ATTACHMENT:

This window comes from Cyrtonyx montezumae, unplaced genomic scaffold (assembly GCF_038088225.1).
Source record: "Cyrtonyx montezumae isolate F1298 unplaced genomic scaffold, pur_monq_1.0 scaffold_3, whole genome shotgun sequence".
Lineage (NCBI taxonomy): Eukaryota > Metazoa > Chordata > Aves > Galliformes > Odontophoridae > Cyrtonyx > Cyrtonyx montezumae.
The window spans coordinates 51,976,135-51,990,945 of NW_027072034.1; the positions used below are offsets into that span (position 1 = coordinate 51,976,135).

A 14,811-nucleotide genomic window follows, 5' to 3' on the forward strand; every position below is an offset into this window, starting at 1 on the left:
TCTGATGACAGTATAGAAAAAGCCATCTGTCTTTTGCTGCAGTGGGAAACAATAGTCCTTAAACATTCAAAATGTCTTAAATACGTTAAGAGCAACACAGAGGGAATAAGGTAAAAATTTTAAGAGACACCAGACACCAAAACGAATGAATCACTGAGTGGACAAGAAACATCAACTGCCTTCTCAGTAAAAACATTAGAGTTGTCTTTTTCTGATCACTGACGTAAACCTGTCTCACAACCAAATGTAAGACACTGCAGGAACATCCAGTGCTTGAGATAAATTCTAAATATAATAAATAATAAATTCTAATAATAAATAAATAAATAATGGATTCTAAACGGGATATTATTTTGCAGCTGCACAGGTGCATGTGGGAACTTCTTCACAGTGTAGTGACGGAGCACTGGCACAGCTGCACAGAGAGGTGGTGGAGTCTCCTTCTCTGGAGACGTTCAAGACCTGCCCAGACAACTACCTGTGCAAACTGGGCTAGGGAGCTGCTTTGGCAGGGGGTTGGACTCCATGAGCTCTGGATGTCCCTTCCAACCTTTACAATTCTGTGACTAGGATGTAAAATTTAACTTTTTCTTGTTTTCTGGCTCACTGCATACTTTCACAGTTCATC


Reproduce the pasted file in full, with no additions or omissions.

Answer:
This window comes from Cyrtonyx montezumae, unplaced genomic scaffold (assembly GCF_038088225.1).
Source record: "Cyrtonyx montezumae isolate F1298 unplaced genomic scaffold, pur_monq_1.0 scaffold_3, whole genome shotgun sequence".
Lineage (NCBI taxonomy): Eukaryota > Metazoa > Chordata > Aves > Galliformes > Odontophoridae > Cyrtonyx > Cyrtonyx montezumae.
The window spans coordinates 51,976,135-51,990,945 of NW_027072034.1; the positions used below are offsets into that span (position 1 = coordinate 51,976,135).

A 14,811-nucleotide genomic window follows, 5' to 3' on the forward strand; every position below is an offset into this window, starting at 1 on the left:
TCTGATGACAGTATAGAAAAAGCCATCTGTCTTTTGCTGCAGTGGGAAACAATAGTCCTTAAACATTCAAAATGTCTTAAATACGTTAAGAGCAACACAGAGGGAATAAGGTAAAAATTTTAAGAGACACCAGACACCAAAACGAATGAATCACTGAGTGGACAAGAAACATCAACTGCCTTCTCAGTAAAAACATTAGAGTTGTCTTTTTCTGATCACTGACGTAAACCTGTCTCACAACCAAATGTAAGACACTGCAGGAACATCCAGTGCTTGAGATAAATTCTAAATATAATAAATAATAAATTCTAATAATAAATAAATAAATAATGGATTCTAAACGGGATATTATTTTGCAGCTGCACAGGTGCATGTGGGAACTTCTTCACAGTGTAGTGACGGAGCACTGGCACAGCTGCACAGAGAGGTGGTGGAGTCTCCTTCTCTGGAGACGTTCAAGACCTGCCCAGACAACTACCTGTGCAAACTGGGCTAGGGAGCTGCTTTGGCAGGGGGTTGGACTCCATGAGCTCTGGATGTCCCTTCCAACCTTTACAATTCTGTGACTAGGATGTAAAATTTAACTTTTTCTTGTTTTCTGGCTCACTGCATACTTTCACAGTTCATC